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Compare low fee credit cards

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  • If you’re considering applying for a credit card, there’s a lot to weigh up.

    On one hand, you’ll enjoy the ease and convenience of being able to make large purchases without dipping into your savings; you’ll be able to shop online; and you’ll have access to credit in an emergency.

    On the other hand, credit cards can come with hefty fees and interest charges. The most common fee incurred on credit cards is the annual fee.

    For this reason, a number of credit card providers offer special low-annual-fee credit cards to make being a card owner a less costly endeavour (as well as to make their credit card more attractive in a competitive market). But in order to choose the right low-fee credit card, you'll first need to know the benefits of such a product and how to carry out a low-fee credit card comparison.

    What are low-annual-fee credit cards?

    Every card comes with a yearly fee that's supposed to cover the cost of the service provided by the issuer, or possibly any rewards programs or special privileges that come with the card.

    Think of it like a holding cost you pay for owning the card – you have to pay rent when you move into someone else's property, and this is a similar principle.

    While some credit cards charge hundreds of dollars for annual fees, low-fee credit cards keep this cost to a minimum, ensuring you don't pay excessively for extra costs. After all, depending on how you use your card, you may have to foot the bill for interest as well as charges like cash advances or late fees.

    What are the benefits of low-annual-fee credit cards?

    The biggest benefit of a low-fee credit cards is right there in its name: it offers a low annual fee. This means:

    • The less you spend on fees, the easier it is to get on top of your credit card debt
    • You could use the card as a relatively affordable line of credit for possible future emergencies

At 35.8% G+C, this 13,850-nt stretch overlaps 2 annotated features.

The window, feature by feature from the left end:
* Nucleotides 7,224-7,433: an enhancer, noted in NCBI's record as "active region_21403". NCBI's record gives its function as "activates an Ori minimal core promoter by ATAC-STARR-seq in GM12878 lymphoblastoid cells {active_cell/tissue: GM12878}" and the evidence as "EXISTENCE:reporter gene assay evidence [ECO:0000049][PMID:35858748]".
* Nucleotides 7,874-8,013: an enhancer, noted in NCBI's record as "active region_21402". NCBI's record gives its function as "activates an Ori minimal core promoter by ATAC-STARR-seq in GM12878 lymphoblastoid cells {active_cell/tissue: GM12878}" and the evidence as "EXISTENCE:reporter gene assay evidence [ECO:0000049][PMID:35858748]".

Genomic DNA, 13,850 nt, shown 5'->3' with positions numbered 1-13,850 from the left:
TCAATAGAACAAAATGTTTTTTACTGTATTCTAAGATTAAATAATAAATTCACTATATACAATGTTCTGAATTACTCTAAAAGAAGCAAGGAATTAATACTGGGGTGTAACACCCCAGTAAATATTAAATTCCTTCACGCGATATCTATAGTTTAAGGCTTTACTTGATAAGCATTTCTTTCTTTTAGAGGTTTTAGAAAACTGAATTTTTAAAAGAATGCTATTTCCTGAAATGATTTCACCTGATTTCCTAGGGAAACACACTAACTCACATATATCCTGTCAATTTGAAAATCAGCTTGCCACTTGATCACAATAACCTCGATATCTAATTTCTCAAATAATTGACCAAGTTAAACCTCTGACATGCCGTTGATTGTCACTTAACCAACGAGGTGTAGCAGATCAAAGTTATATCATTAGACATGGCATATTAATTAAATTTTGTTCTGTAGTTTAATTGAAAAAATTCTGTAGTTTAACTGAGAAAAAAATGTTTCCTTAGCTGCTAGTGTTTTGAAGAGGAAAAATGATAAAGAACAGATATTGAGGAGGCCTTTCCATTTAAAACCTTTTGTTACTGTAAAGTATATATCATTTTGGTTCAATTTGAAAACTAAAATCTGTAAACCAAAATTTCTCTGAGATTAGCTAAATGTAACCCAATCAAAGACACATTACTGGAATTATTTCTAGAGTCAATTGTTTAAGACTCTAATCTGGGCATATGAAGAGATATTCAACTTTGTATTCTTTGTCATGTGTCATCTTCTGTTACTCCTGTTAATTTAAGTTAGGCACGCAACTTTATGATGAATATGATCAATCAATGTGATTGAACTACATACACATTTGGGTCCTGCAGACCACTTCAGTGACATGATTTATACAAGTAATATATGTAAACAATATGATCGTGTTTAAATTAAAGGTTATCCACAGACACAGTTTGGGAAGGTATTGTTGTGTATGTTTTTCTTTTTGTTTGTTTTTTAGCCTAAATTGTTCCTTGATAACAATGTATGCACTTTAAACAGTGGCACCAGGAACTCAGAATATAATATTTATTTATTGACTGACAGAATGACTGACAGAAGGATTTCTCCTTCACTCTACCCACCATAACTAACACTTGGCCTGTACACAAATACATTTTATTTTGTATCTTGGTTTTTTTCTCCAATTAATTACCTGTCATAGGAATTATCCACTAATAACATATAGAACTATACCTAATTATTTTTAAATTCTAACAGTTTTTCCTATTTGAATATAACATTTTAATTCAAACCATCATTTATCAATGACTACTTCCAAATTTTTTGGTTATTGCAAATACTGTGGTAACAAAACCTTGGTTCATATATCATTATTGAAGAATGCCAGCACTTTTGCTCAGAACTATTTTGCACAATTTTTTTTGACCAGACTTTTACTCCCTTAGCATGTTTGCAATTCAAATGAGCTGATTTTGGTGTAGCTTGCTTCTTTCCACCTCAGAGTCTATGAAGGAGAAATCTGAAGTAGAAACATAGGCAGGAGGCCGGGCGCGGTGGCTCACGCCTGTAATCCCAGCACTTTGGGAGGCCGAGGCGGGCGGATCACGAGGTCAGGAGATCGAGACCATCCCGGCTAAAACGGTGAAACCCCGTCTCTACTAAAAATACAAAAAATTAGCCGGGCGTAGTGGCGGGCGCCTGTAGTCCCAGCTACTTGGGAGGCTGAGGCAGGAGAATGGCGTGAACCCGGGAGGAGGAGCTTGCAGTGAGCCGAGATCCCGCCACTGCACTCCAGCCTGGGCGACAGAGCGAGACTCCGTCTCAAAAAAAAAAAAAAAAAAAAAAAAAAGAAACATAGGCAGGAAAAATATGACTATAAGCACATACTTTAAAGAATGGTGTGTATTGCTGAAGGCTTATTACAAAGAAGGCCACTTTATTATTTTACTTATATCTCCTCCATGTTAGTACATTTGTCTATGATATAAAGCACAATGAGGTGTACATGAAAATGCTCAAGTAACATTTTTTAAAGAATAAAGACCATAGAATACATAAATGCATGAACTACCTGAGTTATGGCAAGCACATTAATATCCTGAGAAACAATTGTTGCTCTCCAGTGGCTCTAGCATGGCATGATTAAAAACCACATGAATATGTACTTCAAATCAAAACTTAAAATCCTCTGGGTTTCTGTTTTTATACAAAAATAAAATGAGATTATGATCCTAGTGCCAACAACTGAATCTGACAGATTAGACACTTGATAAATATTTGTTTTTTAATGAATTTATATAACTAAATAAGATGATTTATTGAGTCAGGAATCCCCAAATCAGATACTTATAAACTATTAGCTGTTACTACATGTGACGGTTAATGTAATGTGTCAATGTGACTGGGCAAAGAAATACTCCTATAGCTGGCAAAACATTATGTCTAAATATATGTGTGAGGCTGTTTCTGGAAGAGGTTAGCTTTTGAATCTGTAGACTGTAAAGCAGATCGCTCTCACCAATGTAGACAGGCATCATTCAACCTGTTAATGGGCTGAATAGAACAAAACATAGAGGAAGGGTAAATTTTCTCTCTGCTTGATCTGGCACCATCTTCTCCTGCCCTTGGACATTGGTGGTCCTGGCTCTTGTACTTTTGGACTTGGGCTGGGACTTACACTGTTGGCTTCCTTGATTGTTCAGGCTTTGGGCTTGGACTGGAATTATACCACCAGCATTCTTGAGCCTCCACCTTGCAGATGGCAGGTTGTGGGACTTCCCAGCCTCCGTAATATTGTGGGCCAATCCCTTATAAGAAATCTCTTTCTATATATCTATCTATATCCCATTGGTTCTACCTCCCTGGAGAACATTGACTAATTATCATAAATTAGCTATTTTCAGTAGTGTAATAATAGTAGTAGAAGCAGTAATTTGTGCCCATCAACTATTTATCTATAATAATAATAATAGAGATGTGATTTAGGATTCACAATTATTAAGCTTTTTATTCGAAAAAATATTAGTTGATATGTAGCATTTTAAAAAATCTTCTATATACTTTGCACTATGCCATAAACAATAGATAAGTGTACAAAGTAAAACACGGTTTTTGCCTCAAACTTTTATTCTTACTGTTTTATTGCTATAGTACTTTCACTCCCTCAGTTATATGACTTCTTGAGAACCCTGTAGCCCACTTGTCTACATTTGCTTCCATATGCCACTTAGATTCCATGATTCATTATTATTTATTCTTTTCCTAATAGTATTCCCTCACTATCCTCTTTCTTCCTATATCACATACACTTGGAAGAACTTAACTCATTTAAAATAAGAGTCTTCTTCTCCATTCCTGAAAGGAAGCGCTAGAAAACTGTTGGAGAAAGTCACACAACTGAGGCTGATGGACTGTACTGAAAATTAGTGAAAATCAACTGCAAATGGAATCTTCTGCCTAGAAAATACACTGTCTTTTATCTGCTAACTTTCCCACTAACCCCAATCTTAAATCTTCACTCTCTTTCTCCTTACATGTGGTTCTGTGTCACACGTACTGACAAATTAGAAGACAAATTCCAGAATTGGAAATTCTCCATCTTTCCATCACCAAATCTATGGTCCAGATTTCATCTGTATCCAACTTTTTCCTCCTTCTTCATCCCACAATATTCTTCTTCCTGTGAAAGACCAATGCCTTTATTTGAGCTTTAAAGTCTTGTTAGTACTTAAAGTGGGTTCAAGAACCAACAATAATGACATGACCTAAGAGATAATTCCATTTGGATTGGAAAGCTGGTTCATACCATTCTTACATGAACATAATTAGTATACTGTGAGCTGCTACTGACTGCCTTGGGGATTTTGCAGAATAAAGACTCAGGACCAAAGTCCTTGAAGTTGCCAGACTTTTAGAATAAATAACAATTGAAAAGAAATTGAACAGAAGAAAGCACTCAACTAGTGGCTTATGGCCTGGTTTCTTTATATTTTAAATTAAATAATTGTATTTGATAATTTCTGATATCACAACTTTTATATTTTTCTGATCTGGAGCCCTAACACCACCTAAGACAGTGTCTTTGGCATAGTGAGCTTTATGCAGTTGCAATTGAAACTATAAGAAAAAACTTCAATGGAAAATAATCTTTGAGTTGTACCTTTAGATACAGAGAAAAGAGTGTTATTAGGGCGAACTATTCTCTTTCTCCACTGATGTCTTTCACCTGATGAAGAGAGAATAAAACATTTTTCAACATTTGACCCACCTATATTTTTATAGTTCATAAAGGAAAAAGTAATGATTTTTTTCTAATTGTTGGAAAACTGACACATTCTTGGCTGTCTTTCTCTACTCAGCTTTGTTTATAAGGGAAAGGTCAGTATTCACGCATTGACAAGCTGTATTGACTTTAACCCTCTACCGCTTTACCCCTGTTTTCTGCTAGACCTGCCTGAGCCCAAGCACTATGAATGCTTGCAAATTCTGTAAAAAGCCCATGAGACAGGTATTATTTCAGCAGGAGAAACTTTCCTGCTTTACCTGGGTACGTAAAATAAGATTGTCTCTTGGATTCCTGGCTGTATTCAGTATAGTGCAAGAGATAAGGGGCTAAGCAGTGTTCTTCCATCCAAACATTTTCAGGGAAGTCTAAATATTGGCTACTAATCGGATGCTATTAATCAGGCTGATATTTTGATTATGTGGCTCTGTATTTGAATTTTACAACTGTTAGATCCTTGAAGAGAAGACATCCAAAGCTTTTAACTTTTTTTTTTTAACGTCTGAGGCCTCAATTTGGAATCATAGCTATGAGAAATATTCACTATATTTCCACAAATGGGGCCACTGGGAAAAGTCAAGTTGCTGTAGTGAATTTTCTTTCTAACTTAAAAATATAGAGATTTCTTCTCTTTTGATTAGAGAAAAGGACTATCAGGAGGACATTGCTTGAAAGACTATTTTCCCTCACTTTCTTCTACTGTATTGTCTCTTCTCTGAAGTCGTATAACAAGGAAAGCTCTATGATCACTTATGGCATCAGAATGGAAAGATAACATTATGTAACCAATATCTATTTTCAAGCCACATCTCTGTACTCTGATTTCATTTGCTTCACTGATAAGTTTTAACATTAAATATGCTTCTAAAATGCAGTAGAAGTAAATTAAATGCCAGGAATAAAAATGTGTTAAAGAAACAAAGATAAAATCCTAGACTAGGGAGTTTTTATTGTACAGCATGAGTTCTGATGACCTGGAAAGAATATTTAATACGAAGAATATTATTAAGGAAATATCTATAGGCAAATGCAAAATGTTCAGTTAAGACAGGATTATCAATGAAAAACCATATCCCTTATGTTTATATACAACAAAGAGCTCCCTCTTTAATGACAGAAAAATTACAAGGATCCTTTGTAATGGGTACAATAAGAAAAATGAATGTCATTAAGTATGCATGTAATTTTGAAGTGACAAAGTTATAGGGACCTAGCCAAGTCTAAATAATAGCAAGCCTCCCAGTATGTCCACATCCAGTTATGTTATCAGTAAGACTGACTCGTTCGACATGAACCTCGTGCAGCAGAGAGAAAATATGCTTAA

For these reasons, a low-fee card may be suitable for those who use their card every now and then rather than regularly. It might also be a good choice for a first credit card.

    Some low-annual-fee credit cards offer an added incentive to customers by dangling the prospect of no annual fee whatsoever for the first year. This can be a tempting proposal, particularly if it's a low-balance-transfer-rate credit card that will let you pay off your other credit card debts more easily.

    What should I look for when choosing a low-fee credit card?

    There’s no doubt that a low-fee credit card is an attractive choice among credit cards. However, as with all financial decisions, you should still approach with an element of caution (and do some thorough research).

    It’s important to note that many low-annual-fee credit cards lure you in with an attractive introductory offer (for example $0 for the first 12 months). This low fee then expires after a certain amount of time (in this case, 12 months), reverting to a higher annual fee thereafter. So, in many ways, you’re no better off than if you’d chosen a credit card with a standard fee.

    Low-fee credit cards can also come with some hidden costs and fees.

    If you don’t look closely at the fine print, you could be caught out paying more than you’d hoped (or budgeted) for. Here are some fees you should be aware of.

    Inactivity fee

    You possibly haven’t heard of this one. But an inactivity fee is charged on some credit cards if you don’t use your card for an extended period of time or fail to meet the spending limit for the year.

    The inactivity fee is often waived for the first year of card membership, but every year thereafter can build up silently without you being aware of it.

    The best way to avoid a nasty tally of inactivity fees? Read your credit card’s terms and conditions thoroughly, or ask a customer service representative from the financial institution to talk you through the finer details of fees on the credit card. That way, you should avoid any nasty surprises.

    Statement fee